Research Article

A Spatio-temporal Study of Land Use Land Cover Change Detection Using GIS and Remote Sensing Techniques

Snehalata Chaware, Nitin Patil, Gajanan Satpute and M. R. Meshram

  • Page No:  026 - 031
  • Published online: 24 Feb 2021
  • DOI : HTTPS://DOI.ORG/10.23910/1.2021.2138b

  • Abstract
  •  snehal22chaware@gmail.com

Land resources in India are under severe pressure and it is widely believed that marginal lands are being brought under cultivation. The extent of such changes needs to be known for better land use planning decisions. The present study illustrates the spatio-temporal dynamics of land use land cover of Nagjhari watershed in Bhatkuli block of Amravati, Maharashtra. Multi-temporal high resolution of Sentinel and Landsat satellite data were used to identify the significant positive and negative Land use land cover changes over a decade of 2007 to 2017. From 2007 to 2017, the ‘habitation’ class increased by 34% due to increasing population pressure. There was a decrease in ‘wasteland’ by 10.3%, while the area under ‘agriculture’ decreased by approximately 4.7% because of the increased area under ‘habitation’ and ‘water body’ at Nagjhari watershed. The biggest change occurred in land use class ‘water body’ increased sharply from 2013-17 by 62.7 per cent due to consequence of state policy of watershed development that was implemented after 2014. The forest class recorded maximum loss (18.3%) due to increasing population maximum land converted into habitation. The study shows overall classification accuracy as 85.46% and kappa coefficient (K) of 0.85. Kappa coefficient indicated that land use land cover assessment from remote sensing data show the best accuracy. These finding will help in deciding land use policy for future and its impact on land management of the watershed.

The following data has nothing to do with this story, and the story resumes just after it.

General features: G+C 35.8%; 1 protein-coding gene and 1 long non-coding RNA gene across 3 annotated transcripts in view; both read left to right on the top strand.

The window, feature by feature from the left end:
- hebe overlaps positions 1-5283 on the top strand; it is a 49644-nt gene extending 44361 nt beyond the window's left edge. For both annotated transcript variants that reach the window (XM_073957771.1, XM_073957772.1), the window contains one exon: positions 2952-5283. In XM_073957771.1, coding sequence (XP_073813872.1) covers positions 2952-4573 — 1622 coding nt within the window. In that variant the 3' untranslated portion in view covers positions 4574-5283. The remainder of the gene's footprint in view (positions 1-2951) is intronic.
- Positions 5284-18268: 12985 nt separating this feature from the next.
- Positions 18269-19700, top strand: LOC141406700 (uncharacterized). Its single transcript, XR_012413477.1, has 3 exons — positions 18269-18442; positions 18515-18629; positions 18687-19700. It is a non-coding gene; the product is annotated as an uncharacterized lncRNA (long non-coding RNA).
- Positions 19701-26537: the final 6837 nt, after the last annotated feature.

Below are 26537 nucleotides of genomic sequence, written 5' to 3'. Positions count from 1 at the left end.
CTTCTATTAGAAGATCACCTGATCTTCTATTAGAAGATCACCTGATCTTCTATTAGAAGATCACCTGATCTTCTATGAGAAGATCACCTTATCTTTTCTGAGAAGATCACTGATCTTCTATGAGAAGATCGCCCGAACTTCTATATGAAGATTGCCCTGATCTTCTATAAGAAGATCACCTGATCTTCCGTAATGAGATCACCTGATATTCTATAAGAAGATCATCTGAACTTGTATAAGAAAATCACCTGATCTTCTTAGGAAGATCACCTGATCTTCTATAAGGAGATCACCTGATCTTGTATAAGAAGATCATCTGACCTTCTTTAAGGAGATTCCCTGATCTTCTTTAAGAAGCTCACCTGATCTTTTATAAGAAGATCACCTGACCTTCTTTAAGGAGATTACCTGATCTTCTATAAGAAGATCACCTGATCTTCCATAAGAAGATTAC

Keywords :   Land use land cover, geospatial techniques, remote sensing, GIS

  • Introduction

    Increased population and human activity increases the demand on limited water resources and agricultural land, forest, urban land uses and industries. With the population growing, lands under cultivation can no longer provide the needs of people and therefore, more lands are needed to be cultivated which in long terms will results in a decrease in quality and quantity of natural resources (Fatahi et al., 2000; Patil et al., 2010; Ram et al., 2014). Land use land cover (LULC) changes refer to (quantitative) changes in the areal extent (increases or decreases) of a given type of land use and land cover respectively. The spatial and temporal information on LULC could be used by ecosystem, hydrological, and climate modeling as well as by policy makers for assessing the impacts of LULC on regional climate, water resources, and biogeochemical cycles in terrestrial ecosystems (Tian et al., 2014). A complex set of interactions between biophysical and socioeconomic variables drive the LULC changes (Yesuph and Dagnew, 2019). These changes are known to impact ecology (forest services, biodiversity, climate, water quality, habitat of wildlife etc.), environment (carbon sequestration, oxygen levels), food security (crop production) and livelihood (source of living) of human population.